Fort du Salbert, originally named Fort Lefebvre, was built between 1874 and 1877. It was built at an altitude of over 650 metres at the top of the Salbert hill. This was one of the first fortifications in the stronghold to have two firing ridges, placed around and above the barracks. As soon as it was built, the fort was also armed with three ancillary artillery batteries.

It was located in an important position from which it was able to control the ponds around Le Malsaucy, the road to Lure and the immediate surroundings, the road to Giromagny and the railway to Paris. Fort Lefebvre was also equipped with two optical posts enabling it to communicate with the Belfort Citadel and a number of neighbouring forts, including Giromagny, Roppe, Mont Vaudois, Mont Bart and Lomont. This fortification could accommodate more than 600 soldiers. The huge underground premises housed technical installations as well as an operating room that had been set up on the site of an old cavern-casemate.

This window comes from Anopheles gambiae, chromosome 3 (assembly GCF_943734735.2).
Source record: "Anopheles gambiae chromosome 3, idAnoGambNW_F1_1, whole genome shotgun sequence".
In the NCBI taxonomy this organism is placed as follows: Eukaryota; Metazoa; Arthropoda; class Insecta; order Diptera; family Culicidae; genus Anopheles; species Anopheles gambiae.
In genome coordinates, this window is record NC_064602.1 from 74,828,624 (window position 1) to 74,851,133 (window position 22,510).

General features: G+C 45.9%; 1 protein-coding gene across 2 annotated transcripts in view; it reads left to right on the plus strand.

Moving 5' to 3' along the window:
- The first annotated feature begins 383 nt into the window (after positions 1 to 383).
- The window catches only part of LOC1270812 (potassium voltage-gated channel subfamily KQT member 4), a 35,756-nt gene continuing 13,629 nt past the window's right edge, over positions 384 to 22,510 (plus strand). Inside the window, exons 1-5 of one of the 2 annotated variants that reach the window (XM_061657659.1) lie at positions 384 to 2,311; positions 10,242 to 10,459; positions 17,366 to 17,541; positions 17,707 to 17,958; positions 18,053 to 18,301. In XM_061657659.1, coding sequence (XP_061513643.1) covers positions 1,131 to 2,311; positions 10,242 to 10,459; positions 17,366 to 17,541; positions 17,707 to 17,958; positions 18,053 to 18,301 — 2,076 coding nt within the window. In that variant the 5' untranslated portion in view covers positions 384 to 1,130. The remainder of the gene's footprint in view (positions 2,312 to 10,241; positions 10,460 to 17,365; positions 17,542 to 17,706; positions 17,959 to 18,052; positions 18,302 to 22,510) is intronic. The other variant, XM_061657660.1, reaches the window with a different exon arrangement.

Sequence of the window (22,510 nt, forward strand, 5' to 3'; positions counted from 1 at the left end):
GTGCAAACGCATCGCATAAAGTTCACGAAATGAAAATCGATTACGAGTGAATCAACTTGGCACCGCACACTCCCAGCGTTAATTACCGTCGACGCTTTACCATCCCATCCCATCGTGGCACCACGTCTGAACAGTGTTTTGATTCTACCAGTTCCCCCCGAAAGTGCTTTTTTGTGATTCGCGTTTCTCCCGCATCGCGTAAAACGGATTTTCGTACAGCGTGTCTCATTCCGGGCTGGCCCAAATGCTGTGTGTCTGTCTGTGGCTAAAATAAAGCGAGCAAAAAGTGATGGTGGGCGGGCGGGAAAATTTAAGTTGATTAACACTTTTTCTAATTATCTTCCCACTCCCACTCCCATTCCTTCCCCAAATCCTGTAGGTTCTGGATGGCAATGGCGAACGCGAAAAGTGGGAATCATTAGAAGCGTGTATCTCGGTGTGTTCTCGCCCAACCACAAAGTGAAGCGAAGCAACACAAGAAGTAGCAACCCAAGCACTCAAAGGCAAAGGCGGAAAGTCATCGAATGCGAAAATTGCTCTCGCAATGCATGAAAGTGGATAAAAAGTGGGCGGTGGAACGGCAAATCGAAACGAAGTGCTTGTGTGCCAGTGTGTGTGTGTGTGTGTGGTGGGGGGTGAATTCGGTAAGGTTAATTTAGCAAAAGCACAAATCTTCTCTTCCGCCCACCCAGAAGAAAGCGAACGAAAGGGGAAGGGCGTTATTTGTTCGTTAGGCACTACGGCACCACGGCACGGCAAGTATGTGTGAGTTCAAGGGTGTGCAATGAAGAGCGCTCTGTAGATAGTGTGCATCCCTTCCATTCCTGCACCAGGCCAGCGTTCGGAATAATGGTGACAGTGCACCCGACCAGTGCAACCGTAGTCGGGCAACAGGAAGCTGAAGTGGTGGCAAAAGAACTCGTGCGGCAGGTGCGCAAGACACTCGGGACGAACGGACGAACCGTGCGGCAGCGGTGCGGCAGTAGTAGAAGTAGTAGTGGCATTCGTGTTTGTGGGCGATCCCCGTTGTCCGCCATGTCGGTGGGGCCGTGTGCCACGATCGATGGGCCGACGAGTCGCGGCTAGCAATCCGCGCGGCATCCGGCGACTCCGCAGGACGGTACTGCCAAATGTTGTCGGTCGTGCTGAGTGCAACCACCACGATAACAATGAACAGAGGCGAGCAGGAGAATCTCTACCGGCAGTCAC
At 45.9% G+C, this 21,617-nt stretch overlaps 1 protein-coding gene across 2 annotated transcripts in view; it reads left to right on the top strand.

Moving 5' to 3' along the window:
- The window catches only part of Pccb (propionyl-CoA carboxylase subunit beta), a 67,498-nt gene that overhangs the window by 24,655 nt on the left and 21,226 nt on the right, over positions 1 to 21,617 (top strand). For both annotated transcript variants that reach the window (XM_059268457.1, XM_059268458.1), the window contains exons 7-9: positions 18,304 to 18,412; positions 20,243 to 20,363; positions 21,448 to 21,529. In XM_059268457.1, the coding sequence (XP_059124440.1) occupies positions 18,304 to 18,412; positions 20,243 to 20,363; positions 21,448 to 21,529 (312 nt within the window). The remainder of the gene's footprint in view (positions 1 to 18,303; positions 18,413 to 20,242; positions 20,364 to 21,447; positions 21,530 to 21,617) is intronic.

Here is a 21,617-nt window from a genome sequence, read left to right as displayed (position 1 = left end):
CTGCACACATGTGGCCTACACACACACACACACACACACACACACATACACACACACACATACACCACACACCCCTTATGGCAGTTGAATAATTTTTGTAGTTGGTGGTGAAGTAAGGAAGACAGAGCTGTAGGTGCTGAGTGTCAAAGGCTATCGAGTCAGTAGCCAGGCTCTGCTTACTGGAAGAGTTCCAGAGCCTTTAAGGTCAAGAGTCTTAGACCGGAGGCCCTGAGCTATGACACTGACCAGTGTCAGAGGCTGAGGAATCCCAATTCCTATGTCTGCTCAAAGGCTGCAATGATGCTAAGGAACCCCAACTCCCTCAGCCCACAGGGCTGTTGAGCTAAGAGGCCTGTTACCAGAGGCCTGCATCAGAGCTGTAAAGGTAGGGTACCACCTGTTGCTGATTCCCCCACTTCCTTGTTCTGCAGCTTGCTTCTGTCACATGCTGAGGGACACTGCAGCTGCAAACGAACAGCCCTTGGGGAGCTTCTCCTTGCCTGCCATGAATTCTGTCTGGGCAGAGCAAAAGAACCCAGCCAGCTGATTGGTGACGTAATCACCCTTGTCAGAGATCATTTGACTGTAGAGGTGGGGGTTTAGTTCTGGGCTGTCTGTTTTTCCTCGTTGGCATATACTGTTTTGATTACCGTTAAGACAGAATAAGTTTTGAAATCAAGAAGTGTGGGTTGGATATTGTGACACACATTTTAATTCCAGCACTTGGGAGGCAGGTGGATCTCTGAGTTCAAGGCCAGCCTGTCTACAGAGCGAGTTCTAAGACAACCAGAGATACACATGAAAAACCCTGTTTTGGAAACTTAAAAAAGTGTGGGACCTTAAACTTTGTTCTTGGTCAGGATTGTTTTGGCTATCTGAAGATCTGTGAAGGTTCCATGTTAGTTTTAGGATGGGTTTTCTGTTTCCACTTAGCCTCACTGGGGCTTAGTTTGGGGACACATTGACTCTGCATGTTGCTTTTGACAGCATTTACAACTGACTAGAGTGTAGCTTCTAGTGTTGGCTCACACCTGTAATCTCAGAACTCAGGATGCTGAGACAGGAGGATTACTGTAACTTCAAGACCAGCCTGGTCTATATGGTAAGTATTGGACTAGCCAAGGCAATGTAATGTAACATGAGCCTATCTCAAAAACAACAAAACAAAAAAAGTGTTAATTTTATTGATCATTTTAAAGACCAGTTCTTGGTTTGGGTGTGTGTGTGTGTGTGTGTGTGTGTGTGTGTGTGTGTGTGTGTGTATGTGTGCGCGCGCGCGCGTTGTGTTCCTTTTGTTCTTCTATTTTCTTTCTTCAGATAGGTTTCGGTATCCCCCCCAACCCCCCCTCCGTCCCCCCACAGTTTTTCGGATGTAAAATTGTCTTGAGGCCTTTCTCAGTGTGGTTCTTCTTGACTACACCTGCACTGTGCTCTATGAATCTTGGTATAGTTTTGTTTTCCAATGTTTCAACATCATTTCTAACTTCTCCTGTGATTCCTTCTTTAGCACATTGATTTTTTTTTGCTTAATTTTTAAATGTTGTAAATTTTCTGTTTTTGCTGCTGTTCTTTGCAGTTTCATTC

From 1893, the fort was linked to other forts around Belfort by a strategic railway. The ATOMES association has been responsible for its renovation and maintenance since 2016.

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